William Wordsworth Quotes About PleasureQuotes about: Pleasure
Through primrose tufts, in that green bower,
The periwinkle trails its wreath;
And 'tis my faith that every flower
Enjoys the air it breathes.
The birds around me hopped and played,
Their thoughts I cannot measure;
But the least motion which they made,
It seemed a thrill of pleasure.
The budding twigs spread out their fan,
To catch the breezy air;
And I must think, do all I can
That there was pleasure there.
If this belief from heaven be sent,
If such be Nature's holy plan,
Have I not reason to lament
What man has made of man?
We have no knowledge, that is, no general principles drawn from the contemplation of particular facts, but what has been built up by pleasure, and exists in us by pleasure alone. The Man of Science, the Chemist and Mathematician, whatever difficulties and disgusts they may have had to struggle with, know and feel this. However painful may be the objects with which the Anatomist's knowledge is connected, he feels that his knowledge is pleasure; and where he has no pleasure he has no knowledge.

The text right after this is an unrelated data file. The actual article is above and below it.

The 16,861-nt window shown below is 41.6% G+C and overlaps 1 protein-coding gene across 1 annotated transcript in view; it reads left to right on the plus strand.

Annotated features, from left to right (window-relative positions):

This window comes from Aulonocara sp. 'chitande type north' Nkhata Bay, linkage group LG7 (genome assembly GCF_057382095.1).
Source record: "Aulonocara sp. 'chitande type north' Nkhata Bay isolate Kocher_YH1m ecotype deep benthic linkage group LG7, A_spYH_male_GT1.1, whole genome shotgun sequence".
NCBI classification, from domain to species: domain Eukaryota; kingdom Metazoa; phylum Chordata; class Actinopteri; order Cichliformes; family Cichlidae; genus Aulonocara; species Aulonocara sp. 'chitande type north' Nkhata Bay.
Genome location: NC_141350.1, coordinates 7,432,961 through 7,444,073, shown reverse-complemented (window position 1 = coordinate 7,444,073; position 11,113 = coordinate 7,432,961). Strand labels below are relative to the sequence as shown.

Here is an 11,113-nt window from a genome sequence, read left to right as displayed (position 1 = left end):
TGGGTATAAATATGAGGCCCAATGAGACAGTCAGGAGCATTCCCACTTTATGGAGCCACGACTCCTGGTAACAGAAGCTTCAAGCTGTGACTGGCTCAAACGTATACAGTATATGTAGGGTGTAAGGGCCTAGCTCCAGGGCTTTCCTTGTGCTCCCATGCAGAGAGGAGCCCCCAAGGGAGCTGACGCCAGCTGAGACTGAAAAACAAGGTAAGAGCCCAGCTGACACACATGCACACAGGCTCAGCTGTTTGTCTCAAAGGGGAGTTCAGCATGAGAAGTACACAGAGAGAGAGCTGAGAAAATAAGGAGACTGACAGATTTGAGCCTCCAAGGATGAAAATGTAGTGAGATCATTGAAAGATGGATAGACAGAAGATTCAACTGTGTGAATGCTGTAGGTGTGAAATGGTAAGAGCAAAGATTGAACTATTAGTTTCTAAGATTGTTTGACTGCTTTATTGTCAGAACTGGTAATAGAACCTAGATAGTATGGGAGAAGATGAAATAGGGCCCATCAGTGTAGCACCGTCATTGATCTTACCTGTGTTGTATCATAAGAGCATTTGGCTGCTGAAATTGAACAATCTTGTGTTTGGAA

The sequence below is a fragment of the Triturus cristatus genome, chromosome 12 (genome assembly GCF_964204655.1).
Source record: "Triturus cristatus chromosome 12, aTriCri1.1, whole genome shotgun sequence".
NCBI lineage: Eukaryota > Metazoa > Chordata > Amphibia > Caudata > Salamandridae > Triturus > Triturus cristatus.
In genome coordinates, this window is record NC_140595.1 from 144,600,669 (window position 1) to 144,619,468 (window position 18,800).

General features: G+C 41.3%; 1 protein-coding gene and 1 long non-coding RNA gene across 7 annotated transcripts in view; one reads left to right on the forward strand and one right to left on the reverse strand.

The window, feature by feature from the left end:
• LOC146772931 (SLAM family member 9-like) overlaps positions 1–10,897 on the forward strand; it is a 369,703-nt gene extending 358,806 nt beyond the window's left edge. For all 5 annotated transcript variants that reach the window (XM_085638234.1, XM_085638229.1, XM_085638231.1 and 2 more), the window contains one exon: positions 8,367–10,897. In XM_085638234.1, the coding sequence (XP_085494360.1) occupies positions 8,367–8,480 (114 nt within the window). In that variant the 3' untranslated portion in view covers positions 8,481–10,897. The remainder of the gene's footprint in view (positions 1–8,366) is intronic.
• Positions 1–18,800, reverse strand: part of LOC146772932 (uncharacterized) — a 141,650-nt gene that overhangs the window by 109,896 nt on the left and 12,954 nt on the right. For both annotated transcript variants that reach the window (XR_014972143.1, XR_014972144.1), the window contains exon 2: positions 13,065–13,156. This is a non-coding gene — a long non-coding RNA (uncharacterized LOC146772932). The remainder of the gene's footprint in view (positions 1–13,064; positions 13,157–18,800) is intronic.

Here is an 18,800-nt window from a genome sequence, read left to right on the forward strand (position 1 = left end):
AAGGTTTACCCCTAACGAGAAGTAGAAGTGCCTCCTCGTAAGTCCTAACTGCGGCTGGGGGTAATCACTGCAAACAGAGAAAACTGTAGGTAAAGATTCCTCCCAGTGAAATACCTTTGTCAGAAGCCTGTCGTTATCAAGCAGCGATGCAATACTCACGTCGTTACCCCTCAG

In hours of weariness, sensations sweet, Felt in the blood, and felt along the heart; And passing even into my purer mind, With tranquil restoration:—feelings, too, Of unremembered pleasure: such, perhaps, As have no slight or trivial influence On that best portion of a good man's life, His little, nameless, unremembered acts Of kindness and of love....
Earth fills her lap with pleasures of her own;
Yearnings she hath in her own natural kind,
And, even with something of a mother's mind,
And no unworthy aim,
The homely nurse doth all she can
To make her foster child, her inmate man,
Forget the glories he hath known
And that imperial palace whence he came.